Introduction to microbiology
The new edition of Introduction to Microbiology addresses the needs of allied health professionals and other readers like never before. This unique author team of a leading microbiology educator (and former president of ASM-America Society for Microbiology) and a physician understands how to include the correct amount of detail to explain complex topics, while motivating readers to learn about the exciting world of microbes through real clinical studies. This revision includes more motivating case studies, and provides even greater emphasis of appropriate detail and refinement of the notably clear writing style by eliminating jargon in every chapter. Significant updating throughout ensures readers have access to the most current research in this dynamic field.
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The Science of Microbiology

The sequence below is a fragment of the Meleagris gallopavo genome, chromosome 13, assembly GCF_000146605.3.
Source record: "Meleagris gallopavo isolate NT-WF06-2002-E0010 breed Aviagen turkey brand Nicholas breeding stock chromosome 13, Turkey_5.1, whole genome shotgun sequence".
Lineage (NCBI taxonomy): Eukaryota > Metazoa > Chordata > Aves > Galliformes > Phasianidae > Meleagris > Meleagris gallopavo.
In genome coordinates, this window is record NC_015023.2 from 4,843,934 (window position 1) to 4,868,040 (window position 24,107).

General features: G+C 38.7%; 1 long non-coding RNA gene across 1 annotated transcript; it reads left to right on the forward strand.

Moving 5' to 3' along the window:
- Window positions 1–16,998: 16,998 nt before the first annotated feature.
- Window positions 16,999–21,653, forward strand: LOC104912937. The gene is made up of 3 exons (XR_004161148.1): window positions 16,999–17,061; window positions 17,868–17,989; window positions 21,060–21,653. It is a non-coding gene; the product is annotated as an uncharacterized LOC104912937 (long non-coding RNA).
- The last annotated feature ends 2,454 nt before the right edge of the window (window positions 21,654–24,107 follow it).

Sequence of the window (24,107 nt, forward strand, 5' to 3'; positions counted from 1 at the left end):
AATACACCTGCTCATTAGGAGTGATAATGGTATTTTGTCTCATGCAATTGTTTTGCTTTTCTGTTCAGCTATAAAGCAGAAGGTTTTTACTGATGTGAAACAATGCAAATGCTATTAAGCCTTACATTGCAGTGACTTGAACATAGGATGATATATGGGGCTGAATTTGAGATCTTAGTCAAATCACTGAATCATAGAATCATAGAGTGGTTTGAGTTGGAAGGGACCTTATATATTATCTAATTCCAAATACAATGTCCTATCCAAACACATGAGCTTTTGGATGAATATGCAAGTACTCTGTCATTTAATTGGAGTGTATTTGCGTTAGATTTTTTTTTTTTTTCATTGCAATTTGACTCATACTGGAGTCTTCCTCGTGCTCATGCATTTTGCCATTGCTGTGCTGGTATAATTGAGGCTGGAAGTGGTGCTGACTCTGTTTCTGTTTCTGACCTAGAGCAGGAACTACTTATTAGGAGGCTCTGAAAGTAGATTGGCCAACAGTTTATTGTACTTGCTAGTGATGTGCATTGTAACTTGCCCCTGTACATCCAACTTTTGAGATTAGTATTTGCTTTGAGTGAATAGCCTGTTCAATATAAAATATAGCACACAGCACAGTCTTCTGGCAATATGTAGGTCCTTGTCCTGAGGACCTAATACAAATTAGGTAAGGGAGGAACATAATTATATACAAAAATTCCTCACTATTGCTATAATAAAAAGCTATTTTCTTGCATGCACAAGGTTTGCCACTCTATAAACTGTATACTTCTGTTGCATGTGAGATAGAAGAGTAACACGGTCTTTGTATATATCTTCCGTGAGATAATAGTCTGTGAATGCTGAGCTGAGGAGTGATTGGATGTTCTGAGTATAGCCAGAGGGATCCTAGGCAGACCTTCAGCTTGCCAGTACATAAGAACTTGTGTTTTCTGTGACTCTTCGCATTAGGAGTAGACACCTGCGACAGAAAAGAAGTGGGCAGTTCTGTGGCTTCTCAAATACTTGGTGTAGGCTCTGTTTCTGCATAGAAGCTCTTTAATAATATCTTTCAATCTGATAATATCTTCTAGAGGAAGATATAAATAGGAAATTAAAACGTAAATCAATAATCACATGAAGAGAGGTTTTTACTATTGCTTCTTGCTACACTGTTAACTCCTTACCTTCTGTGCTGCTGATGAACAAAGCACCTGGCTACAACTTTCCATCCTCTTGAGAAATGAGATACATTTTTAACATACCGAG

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active aerobic agents algae amino acids anaerobic animals antibiotics antibodies antigens antimicrobial archaea atoms bacteria bacterial cell bacterium bind blood body bonds called carbon cause cell's Chapter chemical chromosome clinical syndromes cloning common compounds contain culture cycle cytoplasmic defenses develop diagnosis diarrhea disease drug electron encoding endospores environment enzymes Escherichia coli eukaryotic example fermentation fever Figure flagella function fungi genes genetic genome gonorrhea Gram-negative Gram-positive grow growth hepatitis host cell human hydrogen immune system infection influenza intestinal kill lymphocytes membrane meningitis metabolic microbial microbiology microorganisms microscope molecules mRNA nitrogen nutrients occurs organisms oxidized oxygen pathogens pathway patients penicillin peptidoglycan percent phage phagocytes phagocytosis plants plasmid pneumonia prevent produce prokaryotes proteins protozoa reactions replication respiratory ribosome skin species strains strand Streptococcus structure surface symptoms temperature tion tissue toxic toxin tract transmission treat treatment tuberculosis usually vaccine viral virions virus viruses